Install

Get the latest updates as we post them — right on your browser

. Last Updated: 07/27/2016

Abkhazia Claims Responsibility For Air Raid

MOSCOW -- The Abkhazian Defense Ministry claimed responsibility Monday for an air raid on a residential area that killed one man and wounded others in Sukhumi, capital of the breakaway Georgian region of Abkhazia, Itar-Tass reported.


The Russian Defense Ministry earlier denied Georgian reports that a Russian military plane had carried out the bombing, the news agency said.


The L-39 plane dealt "a retaliatory bomb strike on positions of the Georgian occupation forces" in Sukhumi, the Abkhazian parliament's press center told Itar-Tass, adding that the attack had destroyed an anti-aircraft installation.


The Georgian military reported that the plane attacked Saturday night about 11 P. M. local time and fired two air-to-surface missiles at a residential area of Sukhumi.


Eight people, including Tengiz Pachkoria, a Georgian journalist who works for Russia's Nezavisimaya Gazeta and Itar-Tass, were wounded. Pachkoria's father was killed in the air strike, the Georgian command said.


According to Georgian accounts, the Georgian side protested to the Russian Army headquarters in the Black Sea resort of Gudauta, and was told that the attack came to avenge Saturday's shelling of a Russian Army unit stationed in Abkhazia.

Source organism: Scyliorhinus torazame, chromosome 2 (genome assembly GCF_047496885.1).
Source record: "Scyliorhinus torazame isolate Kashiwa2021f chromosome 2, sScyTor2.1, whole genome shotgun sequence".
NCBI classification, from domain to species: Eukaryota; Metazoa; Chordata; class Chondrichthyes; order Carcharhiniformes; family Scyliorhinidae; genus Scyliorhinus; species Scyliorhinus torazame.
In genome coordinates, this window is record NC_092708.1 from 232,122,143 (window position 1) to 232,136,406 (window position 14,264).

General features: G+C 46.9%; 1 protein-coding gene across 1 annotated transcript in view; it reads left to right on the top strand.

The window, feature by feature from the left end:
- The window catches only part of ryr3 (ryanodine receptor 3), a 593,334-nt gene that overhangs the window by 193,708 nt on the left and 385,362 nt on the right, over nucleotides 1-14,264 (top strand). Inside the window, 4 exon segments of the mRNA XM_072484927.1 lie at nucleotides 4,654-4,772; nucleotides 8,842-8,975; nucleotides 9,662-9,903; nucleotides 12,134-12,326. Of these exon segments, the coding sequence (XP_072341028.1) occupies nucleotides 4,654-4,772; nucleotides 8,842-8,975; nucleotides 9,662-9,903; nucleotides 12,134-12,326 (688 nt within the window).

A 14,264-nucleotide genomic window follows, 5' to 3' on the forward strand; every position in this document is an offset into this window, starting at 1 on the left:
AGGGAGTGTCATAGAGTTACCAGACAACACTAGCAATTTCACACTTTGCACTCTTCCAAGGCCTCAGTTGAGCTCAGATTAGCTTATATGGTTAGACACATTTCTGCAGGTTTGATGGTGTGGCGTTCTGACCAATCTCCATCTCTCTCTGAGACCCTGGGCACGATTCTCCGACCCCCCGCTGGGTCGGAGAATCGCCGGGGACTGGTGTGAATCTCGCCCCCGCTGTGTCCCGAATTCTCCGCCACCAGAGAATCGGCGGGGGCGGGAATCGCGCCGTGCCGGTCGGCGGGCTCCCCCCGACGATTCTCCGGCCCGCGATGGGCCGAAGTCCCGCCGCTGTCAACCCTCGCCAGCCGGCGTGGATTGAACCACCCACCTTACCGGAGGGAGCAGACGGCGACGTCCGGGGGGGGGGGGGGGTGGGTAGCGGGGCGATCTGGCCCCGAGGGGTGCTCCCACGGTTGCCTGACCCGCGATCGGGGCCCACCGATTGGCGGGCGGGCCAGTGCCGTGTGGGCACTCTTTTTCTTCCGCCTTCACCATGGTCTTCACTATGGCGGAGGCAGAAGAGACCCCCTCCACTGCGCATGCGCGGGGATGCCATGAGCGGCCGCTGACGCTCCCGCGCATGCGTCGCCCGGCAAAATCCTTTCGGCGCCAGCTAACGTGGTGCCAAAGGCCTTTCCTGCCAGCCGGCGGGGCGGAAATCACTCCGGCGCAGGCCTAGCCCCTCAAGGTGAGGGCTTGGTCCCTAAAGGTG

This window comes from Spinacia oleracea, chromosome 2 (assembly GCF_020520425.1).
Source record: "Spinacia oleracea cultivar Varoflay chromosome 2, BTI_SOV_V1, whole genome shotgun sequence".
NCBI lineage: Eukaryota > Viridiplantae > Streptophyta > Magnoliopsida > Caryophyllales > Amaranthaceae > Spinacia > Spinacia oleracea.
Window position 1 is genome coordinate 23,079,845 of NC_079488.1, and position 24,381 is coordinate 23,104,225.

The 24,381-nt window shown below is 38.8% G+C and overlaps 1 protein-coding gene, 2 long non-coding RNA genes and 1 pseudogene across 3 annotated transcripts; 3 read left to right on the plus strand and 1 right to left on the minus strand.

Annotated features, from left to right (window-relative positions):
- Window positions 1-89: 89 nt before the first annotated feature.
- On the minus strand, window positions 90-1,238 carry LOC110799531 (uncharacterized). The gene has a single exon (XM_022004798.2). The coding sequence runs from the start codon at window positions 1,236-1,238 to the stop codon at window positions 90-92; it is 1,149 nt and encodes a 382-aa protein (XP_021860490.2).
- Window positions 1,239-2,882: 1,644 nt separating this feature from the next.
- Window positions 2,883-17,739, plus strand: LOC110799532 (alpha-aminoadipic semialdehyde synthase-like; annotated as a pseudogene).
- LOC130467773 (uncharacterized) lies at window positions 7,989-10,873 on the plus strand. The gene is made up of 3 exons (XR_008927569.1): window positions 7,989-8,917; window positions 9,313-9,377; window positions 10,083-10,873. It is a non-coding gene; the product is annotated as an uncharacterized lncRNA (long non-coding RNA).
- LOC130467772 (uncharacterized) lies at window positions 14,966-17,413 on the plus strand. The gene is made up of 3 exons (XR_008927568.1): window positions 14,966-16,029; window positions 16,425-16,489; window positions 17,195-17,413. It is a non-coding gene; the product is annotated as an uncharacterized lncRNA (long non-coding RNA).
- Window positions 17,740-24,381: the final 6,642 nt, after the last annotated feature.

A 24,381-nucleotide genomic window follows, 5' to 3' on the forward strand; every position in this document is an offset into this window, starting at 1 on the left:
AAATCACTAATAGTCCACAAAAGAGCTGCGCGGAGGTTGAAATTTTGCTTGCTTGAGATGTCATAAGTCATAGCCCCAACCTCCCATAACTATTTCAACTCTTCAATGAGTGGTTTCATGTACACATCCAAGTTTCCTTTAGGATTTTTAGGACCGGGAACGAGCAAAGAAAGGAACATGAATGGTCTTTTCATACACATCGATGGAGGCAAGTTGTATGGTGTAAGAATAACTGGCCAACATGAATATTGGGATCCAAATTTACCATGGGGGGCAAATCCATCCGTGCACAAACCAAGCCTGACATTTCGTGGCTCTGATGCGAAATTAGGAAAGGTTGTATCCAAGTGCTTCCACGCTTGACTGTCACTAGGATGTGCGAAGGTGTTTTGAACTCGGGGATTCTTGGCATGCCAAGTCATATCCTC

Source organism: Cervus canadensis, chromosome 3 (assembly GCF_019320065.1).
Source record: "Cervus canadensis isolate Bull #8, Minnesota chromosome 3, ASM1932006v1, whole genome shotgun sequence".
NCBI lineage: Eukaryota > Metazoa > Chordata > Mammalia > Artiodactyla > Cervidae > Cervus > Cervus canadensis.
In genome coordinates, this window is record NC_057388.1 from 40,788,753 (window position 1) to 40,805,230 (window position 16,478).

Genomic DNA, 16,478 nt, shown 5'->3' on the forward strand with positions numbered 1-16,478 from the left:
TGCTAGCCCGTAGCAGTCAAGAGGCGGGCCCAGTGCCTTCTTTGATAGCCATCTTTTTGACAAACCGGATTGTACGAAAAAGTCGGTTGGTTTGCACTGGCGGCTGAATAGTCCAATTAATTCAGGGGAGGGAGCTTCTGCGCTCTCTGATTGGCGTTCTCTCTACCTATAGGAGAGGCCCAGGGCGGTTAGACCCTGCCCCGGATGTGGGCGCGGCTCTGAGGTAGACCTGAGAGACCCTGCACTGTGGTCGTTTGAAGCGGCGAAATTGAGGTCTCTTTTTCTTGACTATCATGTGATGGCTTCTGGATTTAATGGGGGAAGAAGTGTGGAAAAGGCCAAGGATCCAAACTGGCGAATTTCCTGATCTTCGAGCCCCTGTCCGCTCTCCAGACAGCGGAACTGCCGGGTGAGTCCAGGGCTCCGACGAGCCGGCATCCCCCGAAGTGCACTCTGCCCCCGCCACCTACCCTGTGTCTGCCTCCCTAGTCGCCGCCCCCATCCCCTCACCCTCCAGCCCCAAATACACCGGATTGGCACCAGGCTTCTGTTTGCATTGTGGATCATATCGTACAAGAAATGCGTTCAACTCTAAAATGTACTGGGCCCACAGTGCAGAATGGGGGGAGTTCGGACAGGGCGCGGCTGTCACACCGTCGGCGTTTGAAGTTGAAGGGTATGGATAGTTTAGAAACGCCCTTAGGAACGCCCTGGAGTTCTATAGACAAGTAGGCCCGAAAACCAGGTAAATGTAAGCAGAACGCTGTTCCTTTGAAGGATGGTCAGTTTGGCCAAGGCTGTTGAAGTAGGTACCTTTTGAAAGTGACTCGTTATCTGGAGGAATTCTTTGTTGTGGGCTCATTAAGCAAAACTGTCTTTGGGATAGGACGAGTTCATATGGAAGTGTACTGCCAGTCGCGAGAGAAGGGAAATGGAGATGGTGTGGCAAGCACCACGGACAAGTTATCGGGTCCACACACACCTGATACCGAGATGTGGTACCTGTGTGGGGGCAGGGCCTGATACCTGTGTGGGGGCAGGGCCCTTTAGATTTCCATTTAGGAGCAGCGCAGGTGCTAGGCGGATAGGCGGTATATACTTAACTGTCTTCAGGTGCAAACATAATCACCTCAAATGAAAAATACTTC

Interfax quoted the Russian Defense Ministry as confirming an air strike on "military targets" in Sukhumi. It said the Georgians have denied that their forces shelled the Russian unit on Saturday.


Georgian leader Eduard Shevardnadze flew to Sukhumi on Sunday, but there was no official word on the purpose of his trip.


The fighting in Abkhazia, which began last August, has claimed hundreds of lives and turned thousands of people into refugees.


It started after Georgia sent its troops into the rich Black Sea province to crush guerrillas backing the ousted Georgian President Zviad Gamsakhurdia. But leaders of the separatist Abkhazian minority, convinced that the Tbilisi government wanted to derail their independence drive, fought back.


Georgia now controls about half of Abkhazia, including Sukhumi, and the rest -- up to the Russian border -- is in the hands of Abkhazians and the fellow Muslim volunteers from the Russian northern Caucasus who assist them.


During the war, there have been numerous but isolated fire exchanges between the Georgians and the Russian army units in Abkhazia. Georgia accuses these units of siding with the Abkhazia. (Itar-Tass, AP)